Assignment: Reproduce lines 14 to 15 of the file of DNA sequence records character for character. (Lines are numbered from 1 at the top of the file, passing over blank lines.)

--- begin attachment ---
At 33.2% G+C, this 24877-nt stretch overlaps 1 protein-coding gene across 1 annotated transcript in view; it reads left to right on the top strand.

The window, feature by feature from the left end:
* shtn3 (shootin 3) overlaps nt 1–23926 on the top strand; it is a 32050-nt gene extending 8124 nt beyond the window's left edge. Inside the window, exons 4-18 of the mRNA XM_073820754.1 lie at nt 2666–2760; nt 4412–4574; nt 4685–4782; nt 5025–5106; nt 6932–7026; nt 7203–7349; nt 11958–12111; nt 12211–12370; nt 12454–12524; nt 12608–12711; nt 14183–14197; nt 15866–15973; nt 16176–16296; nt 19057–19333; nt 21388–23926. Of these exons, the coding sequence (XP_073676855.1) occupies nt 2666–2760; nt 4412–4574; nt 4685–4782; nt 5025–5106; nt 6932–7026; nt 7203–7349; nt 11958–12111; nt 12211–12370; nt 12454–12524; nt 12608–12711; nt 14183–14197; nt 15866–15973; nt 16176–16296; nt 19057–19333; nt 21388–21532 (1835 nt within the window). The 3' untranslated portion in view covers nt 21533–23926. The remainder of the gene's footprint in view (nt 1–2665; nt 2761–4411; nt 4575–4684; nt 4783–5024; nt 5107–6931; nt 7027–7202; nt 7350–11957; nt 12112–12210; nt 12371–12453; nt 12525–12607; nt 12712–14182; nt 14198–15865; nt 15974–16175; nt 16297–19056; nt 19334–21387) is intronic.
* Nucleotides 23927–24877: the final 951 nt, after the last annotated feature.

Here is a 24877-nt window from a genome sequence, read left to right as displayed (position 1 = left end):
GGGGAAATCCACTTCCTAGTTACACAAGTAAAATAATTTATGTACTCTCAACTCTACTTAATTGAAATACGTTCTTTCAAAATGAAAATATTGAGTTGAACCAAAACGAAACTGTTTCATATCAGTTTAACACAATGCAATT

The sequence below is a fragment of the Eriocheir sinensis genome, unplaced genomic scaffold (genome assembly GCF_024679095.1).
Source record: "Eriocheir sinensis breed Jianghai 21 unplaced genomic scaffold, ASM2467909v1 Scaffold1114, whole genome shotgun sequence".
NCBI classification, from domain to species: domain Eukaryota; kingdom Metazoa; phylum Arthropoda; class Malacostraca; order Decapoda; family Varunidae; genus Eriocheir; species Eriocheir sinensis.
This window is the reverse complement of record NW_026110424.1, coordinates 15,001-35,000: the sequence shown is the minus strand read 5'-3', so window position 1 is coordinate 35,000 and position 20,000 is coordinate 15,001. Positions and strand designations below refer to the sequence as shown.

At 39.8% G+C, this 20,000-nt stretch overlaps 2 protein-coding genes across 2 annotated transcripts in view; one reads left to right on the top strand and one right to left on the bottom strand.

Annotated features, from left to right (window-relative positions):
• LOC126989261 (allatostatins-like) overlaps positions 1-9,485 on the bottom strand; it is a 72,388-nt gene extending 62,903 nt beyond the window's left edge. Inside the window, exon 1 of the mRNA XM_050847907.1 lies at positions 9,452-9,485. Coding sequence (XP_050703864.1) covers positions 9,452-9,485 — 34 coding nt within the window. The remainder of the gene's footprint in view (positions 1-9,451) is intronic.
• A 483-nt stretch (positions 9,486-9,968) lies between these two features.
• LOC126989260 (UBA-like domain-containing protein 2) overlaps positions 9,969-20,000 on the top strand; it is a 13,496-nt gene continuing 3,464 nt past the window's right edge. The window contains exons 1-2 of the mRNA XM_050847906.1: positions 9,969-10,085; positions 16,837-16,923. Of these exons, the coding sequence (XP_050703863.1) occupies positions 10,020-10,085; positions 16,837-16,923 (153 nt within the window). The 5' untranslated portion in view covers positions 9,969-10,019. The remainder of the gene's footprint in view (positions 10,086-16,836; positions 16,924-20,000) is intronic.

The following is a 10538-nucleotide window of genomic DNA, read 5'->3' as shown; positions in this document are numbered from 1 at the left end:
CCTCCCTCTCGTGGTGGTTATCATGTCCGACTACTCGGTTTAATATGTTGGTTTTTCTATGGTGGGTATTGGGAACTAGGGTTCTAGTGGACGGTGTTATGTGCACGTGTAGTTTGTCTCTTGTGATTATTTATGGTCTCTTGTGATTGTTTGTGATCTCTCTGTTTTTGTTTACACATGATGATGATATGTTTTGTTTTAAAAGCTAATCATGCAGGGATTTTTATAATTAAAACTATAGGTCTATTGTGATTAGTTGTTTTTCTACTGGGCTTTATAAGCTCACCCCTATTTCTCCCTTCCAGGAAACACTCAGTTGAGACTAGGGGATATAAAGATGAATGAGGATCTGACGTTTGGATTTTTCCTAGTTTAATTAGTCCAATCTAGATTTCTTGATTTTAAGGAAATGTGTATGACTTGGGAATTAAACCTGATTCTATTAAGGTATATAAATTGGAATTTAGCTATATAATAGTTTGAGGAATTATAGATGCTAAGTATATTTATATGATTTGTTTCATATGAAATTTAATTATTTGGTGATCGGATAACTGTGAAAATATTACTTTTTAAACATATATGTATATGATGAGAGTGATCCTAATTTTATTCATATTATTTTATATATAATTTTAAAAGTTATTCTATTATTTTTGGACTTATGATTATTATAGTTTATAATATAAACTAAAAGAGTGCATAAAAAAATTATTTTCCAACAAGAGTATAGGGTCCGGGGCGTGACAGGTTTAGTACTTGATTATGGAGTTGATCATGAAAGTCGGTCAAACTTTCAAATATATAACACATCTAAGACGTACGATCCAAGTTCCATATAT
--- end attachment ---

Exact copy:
• A 483-nt stretch (positions 9,486-9,968) lies between these two features.
• LOC126989260 (UBA-like domain-containing protein 2) overlaps positions 9,969-20,000 on the top strand; it is a 13,496-nt gene continuing 3,464 nt past the window's right edge. The window contains exons 1-2 of the mRNA XM_050847906.1: positions 9,969-10,085; positions 16,837-16,923. Of these exons, the coding sequence (XP_050703863.1) occupies positions 10,020-10,085; positions 16,837-16,923 (153 nt within the window). The 5' untranslated portion in view covers positions 9,969-10,019. The remainder of the gene's footprint in view (positions 10,086-16,836; positions 16,924-20,000) is intronic.